*Changes in required courses must be approved by the Graduate Coordinator and Department Chair in consultation with the department graduate faculty. Doctoral Research (PHA7980) can be taken up to the maximum number of hours shown for each term. Elective coursework requires approval of the dissertation mentor and Graduate Coordinator, and elective hours are subtracted from Doctoral Research hours.

**Supervised Research (PHA6910) cannot exceed a maximum of 5 credit hours across Year 1 Summer and Year 2 Fall Terms. This leaves 3 hours of elective coursework that must be completed during these terms.


Years 3-5

Years 3-5 Fall Term

1 credit hour

PHA7939 (*)

Journal Colloquy in Pharmacodynamics

6-8 credit hours

PHA7980 (*)

Doctoral Research (After passing qualifying exam)

0-2 credit hours

Elective Courses

Years 3-5 Spring Term

6-8 credit hours

PHA7980 (*)

Doctoral Research (After passing qualifying exam)

0-2 credit hours

Elective Courses

Years 3-5 Summer Term

4-6 credit hours

PHA7980 (*)

Doctoral Research (After passing qualifying exam)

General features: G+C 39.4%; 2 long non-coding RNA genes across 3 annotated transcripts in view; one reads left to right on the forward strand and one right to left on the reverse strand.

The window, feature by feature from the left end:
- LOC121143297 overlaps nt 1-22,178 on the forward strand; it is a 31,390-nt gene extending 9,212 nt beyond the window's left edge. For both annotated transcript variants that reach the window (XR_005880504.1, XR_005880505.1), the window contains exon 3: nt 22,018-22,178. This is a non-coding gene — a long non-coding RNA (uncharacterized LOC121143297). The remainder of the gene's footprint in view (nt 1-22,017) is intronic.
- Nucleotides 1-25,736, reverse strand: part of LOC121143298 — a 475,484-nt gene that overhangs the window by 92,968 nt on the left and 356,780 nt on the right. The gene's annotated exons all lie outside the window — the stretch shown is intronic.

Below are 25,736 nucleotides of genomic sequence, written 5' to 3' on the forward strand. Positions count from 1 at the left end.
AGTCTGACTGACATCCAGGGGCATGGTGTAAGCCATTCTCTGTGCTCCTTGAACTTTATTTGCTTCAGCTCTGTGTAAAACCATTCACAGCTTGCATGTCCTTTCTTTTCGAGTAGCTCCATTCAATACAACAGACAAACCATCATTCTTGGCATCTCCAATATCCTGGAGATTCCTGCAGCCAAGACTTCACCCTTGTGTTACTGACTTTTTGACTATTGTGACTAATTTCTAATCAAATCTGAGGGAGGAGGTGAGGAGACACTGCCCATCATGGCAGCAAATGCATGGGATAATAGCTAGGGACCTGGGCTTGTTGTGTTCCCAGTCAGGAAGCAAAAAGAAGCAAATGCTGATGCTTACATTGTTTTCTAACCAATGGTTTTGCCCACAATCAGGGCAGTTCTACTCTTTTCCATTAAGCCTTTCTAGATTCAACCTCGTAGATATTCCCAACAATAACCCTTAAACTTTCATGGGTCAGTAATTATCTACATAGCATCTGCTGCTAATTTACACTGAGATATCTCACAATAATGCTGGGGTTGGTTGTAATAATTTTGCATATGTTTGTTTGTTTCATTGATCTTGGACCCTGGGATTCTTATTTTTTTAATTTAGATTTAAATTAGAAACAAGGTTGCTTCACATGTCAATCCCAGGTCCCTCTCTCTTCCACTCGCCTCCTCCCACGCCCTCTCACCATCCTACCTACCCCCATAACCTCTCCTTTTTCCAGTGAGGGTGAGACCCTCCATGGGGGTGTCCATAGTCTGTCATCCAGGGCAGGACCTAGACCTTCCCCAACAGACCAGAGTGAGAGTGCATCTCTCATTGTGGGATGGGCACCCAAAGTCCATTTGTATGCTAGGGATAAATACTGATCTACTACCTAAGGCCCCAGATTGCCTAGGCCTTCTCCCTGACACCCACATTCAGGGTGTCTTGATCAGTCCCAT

0-2 credit hours

Elective Courses

*Changes in required courses must be approved by the Graduate Coordinator and Department Chair in consultation with the department graduate faculty. Doctoral Research (PHA7980) can be taken up to the maximum number of hours shown for each term. Elective coursework requires approval of the dissertation mentor and Graduate Coordinator, and elective hours are subtracted from Doctoral Research hours.


Research Rotations

Research Techniques in Pharmacodynamics (PHA6521C), taken at the beginning of Year 1, provides every student the opportunity to engage in 1-2 day mini rotations in the laboratories of each of the departmental faculty. This course prepares students for experimental work and to make informed decisions about laboratory rotations. There are a total of 3 laboratory rotations, each seven weeks in duration. Approval to rotate in a particular laboratory is at the discretion of the faculty lead.

Choosing a Dissertation Mentor and Committee